What you do before your workout is just as important as what you do during and after your workout. If you want it to be effective and get the best results, then make sure that you do the following things before getting going:

Hydrate Yourself

You already know that drinking enough water is vital for your overall health, but it plays an especially important role in a fitness routine—when you're sweating it out, you need to make sure your body is adequately hydrated since you're losing water. Plus, being hydrated will make sure your energy levels are where they need to be


Have A Snack

Don't go for a full-on big meal, but do make sure you're not working out on an empty stomach. You need to fuel yourself so a tasty pre-workout snack would be a piece of toast with almond butter to get you going, or if you don't feel like you can face food, then how about a prework out shake? Wilson Supplements offers plenty of pre-workout supplements which deliver intense, long-lasting energy.


Get Enough Sleep

Lack of sleep or oversleeping causes the body to become lethargic, and this makes your energy output much lower than usual, which makes the workout less effective. When you sleep, your body goes into recovery mode, and all the systems of your body benefit from adequate sleep, including your muscular system. Giving your body a chance to recover means you can get back at it — with your full attention and energy — sooner.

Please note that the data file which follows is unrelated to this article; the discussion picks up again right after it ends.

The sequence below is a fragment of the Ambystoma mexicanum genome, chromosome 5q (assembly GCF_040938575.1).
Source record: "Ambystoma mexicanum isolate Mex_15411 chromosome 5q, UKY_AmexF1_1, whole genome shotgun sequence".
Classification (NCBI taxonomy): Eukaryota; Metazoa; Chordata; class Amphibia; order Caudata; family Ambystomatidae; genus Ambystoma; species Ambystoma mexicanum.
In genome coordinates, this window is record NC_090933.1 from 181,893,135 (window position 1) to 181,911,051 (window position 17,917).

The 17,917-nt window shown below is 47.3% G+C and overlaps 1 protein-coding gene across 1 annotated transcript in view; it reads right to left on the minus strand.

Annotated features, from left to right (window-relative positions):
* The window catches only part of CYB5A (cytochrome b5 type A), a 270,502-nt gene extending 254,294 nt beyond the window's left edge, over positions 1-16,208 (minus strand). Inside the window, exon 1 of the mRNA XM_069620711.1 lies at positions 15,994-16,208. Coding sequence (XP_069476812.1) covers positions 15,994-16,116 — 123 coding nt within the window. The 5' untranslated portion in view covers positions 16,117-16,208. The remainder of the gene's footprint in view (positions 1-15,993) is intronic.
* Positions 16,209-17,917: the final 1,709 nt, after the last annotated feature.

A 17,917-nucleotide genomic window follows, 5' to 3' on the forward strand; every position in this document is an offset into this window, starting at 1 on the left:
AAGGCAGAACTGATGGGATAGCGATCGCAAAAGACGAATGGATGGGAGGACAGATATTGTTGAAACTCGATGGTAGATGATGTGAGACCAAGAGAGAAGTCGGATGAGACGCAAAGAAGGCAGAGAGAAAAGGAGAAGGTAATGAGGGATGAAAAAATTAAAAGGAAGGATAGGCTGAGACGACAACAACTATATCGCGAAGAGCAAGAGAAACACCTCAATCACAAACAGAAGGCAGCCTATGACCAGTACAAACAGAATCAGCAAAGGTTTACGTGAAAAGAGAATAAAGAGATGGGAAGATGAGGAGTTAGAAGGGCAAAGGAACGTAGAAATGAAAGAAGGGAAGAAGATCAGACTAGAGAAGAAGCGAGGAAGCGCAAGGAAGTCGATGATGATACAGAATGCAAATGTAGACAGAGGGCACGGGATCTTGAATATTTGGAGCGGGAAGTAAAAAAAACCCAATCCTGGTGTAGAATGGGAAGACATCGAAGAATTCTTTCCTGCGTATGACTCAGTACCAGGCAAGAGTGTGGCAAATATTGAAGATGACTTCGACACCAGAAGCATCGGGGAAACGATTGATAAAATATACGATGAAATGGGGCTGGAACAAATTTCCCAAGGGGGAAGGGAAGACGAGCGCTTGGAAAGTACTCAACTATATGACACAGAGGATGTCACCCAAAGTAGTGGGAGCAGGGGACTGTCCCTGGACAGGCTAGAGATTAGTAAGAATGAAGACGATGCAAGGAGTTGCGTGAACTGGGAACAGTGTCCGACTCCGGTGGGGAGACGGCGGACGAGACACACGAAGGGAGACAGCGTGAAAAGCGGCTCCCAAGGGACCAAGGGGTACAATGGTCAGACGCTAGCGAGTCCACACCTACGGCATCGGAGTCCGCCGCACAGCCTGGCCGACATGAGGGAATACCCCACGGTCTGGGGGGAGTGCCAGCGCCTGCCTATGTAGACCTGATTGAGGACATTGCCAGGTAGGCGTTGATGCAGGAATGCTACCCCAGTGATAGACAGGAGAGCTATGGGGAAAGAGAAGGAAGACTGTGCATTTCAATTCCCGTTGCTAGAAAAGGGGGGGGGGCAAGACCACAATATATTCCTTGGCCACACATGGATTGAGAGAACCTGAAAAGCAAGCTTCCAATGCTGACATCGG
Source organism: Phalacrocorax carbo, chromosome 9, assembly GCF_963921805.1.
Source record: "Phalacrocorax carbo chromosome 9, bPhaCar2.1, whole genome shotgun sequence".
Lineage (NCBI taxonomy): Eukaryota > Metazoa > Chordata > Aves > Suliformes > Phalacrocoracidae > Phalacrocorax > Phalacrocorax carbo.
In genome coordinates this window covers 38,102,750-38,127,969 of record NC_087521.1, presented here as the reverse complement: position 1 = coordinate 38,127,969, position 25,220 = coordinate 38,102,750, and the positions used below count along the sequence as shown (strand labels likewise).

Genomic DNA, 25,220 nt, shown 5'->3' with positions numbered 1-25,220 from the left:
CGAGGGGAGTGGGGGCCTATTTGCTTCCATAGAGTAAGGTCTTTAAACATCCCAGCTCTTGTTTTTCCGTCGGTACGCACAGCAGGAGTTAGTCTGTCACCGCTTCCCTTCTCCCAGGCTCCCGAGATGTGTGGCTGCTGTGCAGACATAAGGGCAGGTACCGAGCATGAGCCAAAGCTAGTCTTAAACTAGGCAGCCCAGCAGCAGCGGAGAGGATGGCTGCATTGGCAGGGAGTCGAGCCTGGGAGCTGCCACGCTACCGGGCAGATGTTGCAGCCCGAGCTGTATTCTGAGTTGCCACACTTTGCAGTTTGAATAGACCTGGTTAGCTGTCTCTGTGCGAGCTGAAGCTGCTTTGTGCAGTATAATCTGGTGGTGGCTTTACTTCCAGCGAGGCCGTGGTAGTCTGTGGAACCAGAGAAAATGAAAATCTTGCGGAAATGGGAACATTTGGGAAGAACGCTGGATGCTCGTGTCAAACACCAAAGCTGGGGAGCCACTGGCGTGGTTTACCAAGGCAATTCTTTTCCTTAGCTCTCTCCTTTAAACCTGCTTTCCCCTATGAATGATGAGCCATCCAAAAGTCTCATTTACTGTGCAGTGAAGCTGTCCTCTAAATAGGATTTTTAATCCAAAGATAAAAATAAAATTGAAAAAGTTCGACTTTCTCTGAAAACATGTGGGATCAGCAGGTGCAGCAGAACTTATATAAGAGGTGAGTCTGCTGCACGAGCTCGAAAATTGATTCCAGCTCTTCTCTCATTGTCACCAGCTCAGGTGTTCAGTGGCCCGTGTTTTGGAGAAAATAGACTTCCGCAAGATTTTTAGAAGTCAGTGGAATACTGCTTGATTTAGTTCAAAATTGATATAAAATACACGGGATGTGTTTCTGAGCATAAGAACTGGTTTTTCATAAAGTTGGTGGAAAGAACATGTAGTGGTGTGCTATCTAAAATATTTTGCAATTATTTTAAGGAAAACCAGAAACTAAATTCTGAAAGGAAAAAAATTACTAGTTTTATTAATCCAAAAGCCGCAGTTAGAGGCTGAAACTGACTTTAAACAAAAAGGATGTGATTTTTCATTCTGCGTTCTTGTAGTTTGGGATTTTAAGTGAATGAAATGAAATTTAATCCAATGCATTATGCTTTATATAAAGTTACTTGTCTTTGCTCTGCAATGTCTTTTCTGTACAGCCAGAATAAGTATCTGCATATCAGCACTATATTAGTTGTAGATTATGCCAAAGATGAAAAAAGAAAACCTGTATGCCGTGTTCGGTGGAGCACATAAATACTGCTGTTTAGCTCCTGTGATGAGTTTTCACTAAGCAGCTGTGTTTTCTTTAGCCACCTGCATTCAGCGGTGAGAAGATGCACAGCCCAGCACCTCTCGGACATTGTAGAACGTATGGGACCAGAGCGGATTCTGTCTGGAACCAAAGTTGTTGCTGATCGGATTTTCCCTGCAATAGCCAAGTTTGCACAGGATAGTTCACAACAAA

Do Dynamic Mobility Work 5-10 Minutes Before Training

Save your static stretching for after your workout and focus beforehand on dynamic mobility, which are full-body movements where the stretch is held for only one to two seconds in each position. Recent research has shown that those who engaged in dynamic warm-ups produce more significant long-term gains in mobility and flexibility, along with strength than those who do static stretching or skip the warm-up altogether. Effective dynamic movements to include before you train are the Elbow-to-Instep stretch, which fires up the glutes, hamstrings, calves and ankles, a Scapular Wall Slide for your scapulae and shoulders, and a Side-Lying Extension-Rotation for thoracic spine mobility.


Do a Workout-Specific Warm-Up

Performing warm-up sets at 40 to 70 percent of your one-rep max for each of the major lifts you plan to do is an effective way to prevent injury, prime the nervous system and improve performance during your "work" sets. So if you are planning to front squat 185 pounds for six reps, begin with a set of 8 at 95 pounds, then a set of 6 at 135 and finally a set of 4 at 160. This will provide the proper balance of being primed for your work sets without being fatigued by performing too many warm-ups. A rule of thumb is the closer to your max you are attempting to lift, the more warm-up sets you should do.